Retail sales in the U.S. rose by less than expected in the month of November, according to a report released by the Commerce Department on Thursday, with a sharp drop in sales by gas stations partly offsetting strength in other sectors.
The Commerce Department said retail sales increased by 0.3 percent in November following a 0.3 percent decrease in October. Economists had been expecting retail sales to increase by about 0.6 percent.
The report showed notable increases in sales by non-store retailers, electronics and appliance stores and building material and garden equipment and supplies dealers.
However, the sales growth was partly offset by a 4.0 percent drop in sales by gas stations, which largely reflected lower gasoline prices.
Excluding the decrease in sales by gas stations, retail sales rose by 0.8 percent in November compared to a 0.5 percent drop in October.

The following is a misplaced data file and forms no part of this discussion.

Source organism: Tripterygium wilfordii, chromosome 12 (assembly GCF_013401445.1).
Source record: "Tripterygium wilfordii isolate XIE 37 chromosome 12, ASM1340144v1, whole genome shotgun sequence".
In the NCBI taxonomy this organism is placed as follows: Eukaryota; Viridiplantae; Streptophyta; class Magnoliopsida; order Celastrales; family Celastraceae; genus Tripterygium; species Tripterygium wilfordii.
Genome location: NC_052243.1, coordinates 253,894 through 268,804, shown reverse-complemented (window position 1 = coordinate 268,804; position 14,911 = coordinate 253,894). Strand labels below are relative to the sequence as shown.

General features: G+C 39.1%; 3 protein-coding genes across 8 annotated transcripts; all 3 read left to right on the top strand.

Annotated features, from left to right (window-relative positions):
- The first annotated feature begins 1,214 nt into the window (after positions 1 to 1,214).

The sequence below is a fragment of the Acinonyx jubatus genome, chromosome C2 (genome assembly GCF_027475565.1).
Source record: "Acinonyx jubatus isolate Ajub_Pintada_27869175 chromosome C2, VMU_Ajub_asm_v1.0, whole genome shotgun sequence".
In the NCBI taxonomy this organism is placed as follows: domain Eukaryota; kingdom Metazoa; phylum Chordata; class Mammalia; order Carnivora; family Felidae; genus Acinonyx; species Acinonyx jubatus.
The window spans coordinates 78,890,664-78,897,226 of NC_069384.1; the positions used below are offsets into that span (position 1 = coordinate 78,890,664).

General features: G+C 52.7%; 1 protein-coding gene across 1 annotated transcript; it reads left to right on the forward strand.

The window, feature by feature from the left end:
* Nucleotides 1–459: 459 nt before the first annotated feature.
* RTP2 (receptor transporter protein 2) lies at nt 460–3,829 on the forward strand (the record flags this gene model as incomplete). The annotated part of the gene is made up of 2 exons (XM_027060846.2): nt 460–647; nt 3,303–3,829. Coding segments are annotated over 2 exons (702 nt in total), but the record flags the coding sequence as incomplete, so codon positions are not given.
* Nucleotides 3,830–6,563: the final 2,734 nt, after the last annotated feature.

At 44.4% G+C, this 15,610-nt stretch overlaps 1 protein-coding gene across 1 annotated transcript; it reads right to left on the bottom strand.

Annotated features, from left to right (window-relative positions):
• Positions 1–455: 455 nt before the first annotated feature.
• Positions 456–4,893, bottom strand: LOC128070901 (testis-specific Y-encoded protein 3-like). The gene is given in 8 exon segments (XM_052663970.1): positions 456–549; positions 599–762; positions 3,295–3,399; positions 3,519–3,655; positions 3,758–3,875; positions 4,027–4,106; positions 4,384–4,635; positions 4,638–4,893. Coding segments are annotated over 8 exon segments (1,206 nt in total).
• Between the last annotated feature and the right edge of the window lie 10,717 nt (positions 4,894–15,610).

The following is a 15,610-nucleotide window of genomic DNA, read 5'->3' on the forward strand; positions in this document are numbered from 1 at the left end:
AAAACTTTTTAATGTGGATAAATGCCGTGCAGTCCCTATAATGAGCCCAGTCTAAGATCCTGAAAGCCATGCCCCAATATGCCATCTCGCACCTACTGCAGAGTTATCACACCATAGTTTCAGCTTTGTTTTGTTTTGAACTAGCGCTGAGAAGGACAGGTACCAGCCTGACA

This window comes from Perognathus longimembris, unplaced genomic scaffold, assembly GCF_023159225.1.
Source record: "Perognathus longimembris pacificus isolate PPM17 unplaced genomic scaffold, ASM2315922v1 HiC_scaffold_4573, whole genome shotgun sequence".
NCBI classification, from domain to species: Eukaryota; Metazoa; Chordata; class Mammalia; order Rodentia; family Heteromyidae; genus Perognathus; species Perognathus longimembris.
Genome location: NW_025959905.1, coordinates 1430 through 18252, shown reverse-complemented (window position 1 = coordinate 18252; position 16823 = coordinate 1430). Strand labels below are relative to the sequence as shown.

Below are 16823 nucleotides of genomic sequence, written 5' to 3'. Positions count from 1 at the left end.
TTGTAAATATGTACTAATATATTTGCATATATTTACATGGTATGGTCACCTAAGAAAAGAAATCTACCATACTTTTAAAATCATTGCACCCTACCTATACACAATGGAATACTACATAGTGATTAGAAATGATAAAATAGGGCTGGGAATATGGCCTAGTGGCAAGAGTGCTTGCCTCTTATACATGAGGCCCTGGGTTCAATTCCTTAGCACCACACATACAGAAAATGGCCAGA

The report also showed that sales by motor vehicle and parts dealers rose by 1.4 percent in November after tumbling by 1.9 percent in the previous month.
Paul Dales, Senior U.S. Economist at Capital Economics, noted that the rebound by auto sales may have been due to the replacement of vehicles damaged by Superstorm Sandy.
Excluding the increase in auto sales, retail sales were unchanged for the second consecutive month, matching economist estimates.
Underlying sales, which exclude autos, gasoline, and building materials, rose by 0.5 percent in November after coming in flat in October.
"This indicates that some of the spending that Sandy prevented in October just took place in November instead," Dales said. "Underlying spending may have also received a one-off boost from the release of the new Nintendo Wii U."
"Given that the level of sales is no higher than in September, the catch up after Sandy may boost sales in December too," he added. "But the bottom line is that annualized consumption growth in the fourth quarter will struggle to beat the third quarter's 1.4%."
The Commerce Department said retail sales increased at an annual rate of 3.7 percent in November, unchanged from the year-over-year growth seen in October.
by RTT Staff Writer
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